Although states may enjoy a monopoly of coercive power, they seldom remain in existence through the exercise of force alone. As Jean-Jacques Rousseau put it, ‘the strongest is never strong enough unless he turns might into right and obedience into duty’. this is why all systems of rule seek legitimacy or ‘rightfulness’, allowing them to demand compliance from their citizens or subjects. Legitimacy is thus the key to political stability; it is nothing less than the source of a regime’s survival and success. in modern politics, debates about legitimacy are dominated by the issue of democracy, so much so that ‘democratic legitimacy’ is sometimes viewed as the only meaningful form of legitimacy.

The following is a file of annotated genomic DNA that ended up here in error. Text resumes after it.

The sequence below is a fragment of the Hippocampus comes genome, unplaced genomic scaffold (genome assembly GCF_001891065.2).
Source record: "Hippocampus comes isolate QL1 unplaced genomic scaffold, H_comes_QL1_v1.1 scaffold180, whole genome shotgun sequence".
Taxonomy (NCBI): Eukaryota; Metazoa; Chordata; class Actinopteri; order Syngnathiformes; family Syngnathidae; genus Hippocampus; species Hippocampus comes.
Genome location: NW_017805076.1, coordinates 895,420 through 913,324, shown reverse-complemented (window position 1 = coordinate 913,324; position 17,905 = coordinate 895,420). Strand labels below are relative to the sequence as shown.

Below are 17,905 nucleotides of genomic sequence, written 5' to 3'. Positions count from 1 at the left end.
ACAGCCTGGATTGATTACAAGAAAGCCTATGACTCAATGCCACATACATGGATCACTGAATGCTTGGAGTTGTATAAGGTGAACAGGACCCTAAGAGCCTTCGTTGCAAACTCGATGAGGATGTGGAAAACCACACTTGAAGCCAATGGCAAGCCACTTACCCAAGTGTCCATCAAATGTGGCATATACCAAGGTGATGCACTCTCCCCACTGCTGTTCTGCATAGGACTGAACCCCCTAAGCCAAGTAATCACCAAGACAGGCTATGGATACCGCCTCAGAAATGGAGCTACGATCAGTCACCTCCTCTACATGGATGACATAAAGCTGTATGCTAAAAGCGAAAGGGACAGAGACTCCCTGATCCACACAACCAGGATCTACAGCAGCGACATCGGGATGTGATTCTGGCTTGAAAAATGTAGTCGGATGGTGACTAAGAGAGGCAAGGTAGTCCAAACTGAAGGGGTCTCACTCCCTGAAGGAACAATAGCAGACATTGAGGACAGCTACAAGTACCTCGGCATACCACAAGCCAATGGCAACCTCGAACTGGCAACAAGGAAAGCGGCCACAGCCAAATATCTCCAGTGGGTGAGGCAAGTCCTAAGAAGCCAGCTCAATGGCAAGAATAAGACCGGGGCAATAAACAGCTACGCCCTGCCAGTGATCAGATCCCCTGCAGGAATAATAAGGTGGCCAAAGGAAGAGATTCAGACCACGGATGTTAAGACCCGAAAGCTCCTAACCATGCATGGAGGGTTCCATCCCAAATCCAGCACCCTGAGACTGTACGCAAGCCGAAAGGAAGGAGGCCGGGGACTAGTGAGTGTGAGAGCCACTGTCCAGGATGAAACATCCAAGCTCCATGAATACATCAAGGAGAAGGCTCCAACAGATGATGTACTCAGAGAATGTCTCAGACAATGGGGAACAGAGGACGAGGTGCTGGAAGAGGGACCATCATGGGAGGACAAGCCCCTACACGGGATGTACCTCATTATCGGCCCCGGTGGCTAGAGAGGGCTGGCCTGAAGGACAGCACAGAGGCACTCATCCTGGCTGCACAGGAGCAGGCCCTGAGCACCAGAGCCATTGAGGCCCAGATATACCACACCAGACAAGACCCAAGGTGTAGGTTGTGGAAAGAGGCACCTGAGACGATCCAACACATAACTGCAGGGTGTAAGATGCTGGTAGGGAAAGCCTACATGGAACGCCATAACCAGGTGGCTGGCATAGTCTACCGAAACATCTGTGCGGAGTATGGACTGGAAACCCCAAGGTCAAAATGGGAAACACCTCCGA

Swipe to navigate through the chapters of this book
Please log in to get access to this content
- Democracy and Legitimacy
- Macmillan Education UK
- Sequence number
- Chapter number
- CHAPTER 4